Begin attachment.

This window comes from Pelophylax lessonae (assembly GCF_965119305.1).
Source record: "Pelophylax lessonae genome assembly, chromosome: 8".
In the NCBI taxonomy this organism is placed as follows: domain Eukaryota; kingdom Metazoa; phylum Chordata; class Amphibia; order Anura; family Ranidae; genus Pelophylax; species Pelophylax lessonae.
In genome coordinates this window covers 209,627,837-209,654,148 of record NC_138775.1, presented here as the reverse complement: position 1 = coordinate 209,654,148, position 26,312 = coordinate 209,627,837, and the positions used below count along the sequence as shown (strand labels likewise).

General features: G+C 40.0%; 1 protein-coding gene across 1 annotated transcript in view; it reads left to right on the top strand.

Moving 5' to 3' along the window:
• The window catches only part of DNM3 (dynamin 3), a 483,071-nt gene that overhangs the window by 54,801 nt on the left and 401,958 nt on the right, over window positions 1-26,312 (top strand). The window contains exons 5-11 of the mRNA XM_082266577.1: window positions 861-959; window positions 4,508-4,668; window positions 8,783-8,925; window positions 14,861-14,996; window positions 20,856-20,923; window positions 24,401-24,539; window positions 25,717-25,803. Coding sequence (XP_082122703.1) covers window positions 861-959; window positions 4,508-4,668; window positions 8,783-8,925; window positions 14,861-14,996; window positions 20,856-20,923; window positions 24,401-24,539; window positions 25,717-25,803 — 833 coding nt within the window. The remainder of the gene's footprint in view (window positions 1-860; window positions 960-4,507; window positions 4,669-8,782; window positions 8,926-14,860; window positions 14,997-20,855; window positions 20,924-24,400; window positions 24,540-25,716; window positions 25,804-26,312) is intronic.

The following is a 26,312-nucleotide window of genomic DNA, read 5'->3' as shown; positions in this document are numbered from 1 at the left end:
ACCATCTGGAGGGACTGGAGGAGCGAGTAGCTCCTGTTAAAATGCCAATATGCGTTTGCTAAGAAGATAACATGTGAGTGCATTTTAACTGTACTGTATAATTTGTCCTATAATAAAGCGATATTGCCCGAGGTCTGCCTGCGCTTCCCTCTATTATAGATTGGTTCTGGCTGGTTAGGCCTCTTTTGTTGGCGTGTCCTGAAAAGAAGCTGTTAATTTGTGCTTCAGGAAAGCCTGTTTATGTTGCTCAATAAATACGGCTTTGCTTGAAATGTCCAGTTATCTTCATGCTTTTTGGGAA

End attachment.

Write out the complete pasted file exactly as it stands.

This window comes from Pelophylax lessonae (assembly GCF_965119305.1).
Source record: "Pelophylax lessonae genome assembly, chromosome: 8".
In the NCBI taxonomy this organism is placed as follows: domain Eukaryota; kingdom Metazoa; phylum Chordata; class Amphibia; order Anura; family Ranidae; genus Pelophylax; species Pelophylax lessonae.
In genome coordinates this window covers 209,627,837-209,654,148 of record NC_138775.1, presented here as the reverse complement: position 1 = coordinate 209,654,148, position 26,312 = coordinate 209,627,837, and the positions used below count along the sequence as shown (strand labels likewise).

General features: G+C 40.0%; 1 protein-coding gene across 1 annotated transcript in view; it reads left to right on the top strand.

Moving 5' to 3' along the window:
• The window catches only part of DNM3 (dynamin 3), a 483,071-nt gene that overhangs the window by 54,801 nt on the left and 401,958 nt on the right, over window positions 1-26,312 (top strand). The window contains exons 5-11 of the mRNA XM_082266577.1: window positions 861-959; window positions 4,508-4,668; window positions 8,783-8,925; window positions 14,861-14,996; window positions 20,856-20,923; window positions 24,401-24,539; window positions 25,717-25,803. Coding sequence (XP_082122703.1) covers window positions 861-959; window positions 4,508-4,668; window positions 8,783-8,925; window positions 14,861-14,996; window positions 20,856-20,923; window positions 24,401-24,539; window positions 25,717-25,803 — 833 coding nt within the window. The remainder of the gene's footprint in view (window positions 1-860; window positions 960-4,507; window positions 4,669-8,782; window positions 8,926-14,860; window positions 14,997-20,855; window positions 20,924-24,400; window positions 24,540-25,716; window positions 25,804-26,312) is intronic.

The following is a 26,312-nucleotide window of genomic DNA, read 5'->3' as shown; positions in this document are numbered from 1 at the left end:
ACCATCTGGAGGGACTGGAGGAGCGAGTAGCTCCTGTTAAAATGCCAATATGCGTTTGCTAAGAAGATAACATGTGAGTGCATTTTAACTGTACTGTATAATTTGTCCTATAATAAAGCGATATTGCCCGAGGTCTGCCTGCGCTTCCCTCTATTATAGATTGGTTCTGGCTGGTTAGGCCTCTTTTGTTGGCGTGTCCTGAAAAGAAGCTGTTAATTTGTGCTTCAGGAAAGCCTGTTTATGTTGCTCAATAAATACGGCTTTGCTTGAAATGTCCAGTTATCTTCATGCTTTTTGGGAA